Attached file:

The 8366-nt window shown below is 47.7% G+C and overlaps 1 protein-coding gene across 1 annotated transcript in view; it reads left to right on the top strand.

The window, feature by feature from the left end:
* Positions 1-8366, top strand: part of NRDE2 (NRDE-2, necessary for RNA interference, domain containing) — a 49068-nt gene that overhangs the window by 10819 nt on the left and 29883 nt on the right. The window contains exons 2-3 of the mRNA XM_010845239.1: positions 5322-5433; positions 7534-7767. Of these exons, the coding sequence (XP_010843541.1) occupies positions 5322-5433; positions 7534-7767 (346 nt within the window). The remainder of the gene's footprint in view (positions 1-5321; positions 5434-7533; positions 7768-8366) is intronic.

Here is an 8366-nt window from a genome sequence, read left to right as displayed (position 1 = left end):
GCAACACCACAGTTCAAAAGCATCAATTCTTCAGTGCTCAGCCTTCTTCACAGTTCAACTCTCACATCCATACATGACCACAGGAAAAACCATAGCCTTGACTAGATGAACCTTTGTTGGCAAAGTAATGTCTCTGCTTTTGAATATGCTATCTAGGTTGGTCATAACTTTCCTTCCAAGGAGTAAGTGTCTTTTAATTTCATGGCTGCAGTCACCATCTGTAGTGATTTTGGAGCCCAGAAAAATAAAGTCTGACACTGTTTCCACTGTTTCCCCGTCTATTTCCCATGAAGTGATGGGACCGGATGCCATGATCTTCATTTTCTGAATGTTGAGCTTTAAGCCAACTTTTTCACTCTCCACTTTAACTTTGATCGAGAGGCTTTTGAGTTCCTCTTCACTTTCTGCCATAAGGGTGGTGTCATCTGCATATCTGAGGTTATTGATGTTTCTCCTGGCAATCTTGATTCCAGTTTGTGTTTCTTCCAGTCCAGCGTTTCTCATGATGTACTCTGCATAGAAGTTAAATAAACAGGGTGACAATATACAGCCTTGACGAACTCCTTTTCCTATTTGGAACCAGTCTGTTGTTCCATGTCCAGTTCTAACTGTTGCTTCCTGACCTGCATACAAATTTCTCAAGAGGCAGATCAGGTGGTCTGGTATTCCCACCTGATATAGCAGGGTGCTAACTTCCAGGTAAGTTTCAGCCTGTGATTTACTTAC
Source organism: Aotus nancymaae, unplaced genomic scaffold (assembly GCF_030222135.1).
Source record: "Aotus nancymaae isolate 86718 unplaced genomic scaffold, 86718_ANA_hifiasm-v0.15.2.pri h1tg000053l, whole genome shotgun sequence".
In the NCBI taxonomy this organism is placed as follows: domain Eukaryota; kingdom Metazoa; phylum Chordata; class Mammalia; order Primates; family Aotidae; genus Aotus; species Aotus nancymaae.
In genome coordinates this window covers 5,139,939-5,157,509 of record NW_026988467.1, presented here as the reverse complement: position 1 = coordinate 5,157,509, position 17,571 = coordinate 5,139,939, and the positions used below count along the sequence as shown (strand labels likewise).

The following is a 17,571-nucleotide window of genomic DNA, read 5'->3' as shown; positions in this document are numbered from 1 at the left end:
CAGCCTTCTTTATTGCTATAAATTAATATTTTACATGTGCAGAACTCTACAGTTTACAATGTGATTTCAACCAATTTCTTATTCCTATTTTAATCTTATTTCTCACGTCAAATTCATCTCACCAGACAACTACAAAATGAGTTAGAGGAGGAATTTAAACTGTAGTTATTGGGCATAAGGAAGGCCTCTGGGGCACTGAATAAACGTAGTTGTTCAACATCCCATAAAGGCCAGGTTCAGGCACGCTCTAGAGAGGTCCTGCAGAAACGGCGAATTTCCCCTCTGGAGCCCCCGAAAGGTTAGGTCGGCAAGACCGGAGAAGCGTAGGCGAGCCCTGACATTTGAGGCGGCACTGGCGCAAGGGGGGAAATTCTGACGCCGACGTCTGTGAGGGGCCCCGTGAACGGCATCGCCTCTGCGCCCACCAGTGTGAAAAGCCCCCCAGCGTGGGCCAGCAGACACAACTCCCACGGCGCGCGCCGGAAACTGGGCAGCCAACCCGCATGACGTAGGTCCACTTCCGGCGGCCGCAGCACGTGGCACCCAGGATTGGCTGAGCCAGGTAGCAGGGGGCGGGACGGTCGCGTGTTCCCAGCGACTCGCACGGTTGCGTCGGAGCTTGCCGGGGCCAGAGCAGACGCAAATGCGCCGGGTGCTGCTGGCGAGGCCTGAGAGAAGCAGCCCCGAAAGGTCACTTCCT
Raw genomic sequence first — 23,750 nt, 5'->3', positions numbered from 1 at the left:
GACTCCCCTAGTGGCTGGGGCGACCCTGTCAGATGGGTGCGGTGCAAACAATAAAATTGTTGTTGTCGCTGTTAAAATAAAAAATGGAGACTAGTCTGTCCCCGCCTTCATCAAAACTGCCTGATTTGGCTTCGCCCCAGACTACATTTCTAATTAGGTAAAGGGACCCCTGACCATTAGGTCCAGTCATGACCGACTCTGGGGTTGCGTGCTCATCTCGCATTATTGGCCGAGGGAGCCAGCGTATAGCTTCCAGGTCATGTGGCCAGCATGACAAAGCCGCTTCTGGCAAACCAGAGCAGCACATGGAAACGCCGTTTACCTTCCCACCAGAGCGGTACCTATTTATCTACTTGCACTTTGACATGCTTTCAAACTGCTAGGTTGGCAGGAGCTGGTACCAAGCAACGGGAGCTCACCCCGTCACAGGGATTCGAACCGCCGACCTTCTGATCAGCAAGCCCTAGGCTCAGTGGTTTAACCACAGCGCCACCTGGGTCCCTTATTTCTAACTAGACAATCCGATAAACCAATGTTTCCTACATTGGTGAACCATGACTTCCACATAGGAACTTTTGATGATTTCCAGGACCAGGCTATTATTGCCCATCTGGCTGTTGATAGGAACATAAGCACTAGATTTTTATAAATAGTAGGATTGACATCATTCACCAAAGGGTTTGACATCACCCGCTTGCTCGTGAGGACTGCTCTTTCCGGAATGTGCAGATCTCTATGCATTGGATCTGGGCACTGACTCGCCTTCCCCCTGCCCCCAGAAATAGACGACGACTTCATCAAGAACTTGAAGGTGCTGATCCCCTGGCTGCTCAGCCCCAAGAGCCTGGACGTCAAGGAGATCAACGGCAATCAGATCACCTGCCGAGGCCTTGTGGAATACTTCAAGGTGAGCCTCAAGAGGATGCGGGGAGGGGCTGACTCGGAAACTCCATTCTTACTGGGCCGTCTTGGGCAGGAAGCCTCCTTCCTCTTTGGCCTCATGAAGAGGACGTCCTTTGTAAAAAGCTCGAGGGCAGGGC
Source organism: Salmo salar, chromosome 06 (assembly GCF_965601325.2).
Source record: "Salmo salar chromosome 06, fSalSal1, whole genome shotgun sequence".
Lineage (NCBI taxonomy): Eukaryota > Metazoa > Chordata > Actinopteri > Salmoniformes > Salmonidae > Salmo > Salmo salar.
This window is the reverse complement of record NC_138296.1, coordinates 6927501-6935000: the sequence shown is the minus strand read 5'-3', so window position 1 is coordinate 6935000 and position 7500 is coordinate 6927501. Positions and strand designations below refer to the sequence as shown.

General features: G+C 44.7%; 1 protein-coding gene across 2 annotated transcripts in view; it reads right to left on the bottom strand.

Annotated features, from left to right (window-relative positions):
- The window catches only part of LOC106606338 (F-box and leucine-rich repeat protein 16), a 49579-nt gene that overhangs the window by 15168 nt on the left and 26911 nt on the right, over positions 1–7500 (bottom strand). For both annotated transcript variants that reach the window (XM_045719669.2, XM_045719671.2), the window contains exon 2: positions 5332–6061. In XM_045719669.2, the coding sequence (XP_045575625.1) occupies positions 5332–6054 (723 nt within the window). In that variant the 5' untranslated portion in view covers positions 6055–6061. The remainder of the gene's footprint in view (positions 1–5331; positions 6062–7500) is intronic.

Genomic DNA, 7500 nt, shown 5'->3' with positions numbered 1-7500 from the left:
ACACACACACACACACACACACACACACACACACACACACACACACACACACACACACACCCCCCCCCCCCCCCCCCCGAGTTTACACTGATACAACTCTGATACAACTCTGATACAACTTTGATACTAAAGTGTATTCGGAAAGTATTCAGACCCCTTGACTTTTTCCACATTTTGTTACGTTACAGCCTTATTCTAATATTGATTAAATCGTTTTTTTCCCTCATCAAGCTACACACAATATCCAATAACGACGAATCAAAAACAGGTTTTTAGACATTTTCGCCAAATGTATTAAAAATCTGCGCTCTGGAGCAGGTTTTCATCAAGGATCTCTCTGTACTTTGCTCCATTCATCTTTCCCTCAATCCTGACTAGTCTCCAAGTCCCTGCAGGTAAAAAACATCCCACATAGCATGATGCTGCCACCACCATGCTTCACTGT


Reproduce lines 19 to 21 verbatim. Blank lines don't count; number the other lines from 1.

Annotated features, from left to right (window-relative positions):
- The window catches only part of LOC106606338 (F-box and leucine-rich repeat protein 16), a 49579-nt gene that overhangs the window by 15168 nt on the left and 26911 nt on the right, over positions 1–7500 (bottom strand). For both annotated transcript variants that reach the window (XM_045719669.2, XM_045719671.2), the window contains exon 2: positions 5332–6061. In XM_045719669.2, the coding sequence (XP_045575625.1) occupies positions 5332–6054 (723 nt within the window). In that variant the 5' untranslated portion in view covers positions 6055–6061. The remainder of the gene's footprint in view (positions 1–5331; positions 6062–7500) is intronic.

Genomic DNA, 7500 nt, shown 5'->3' with positions numbered 1-7500 from the left: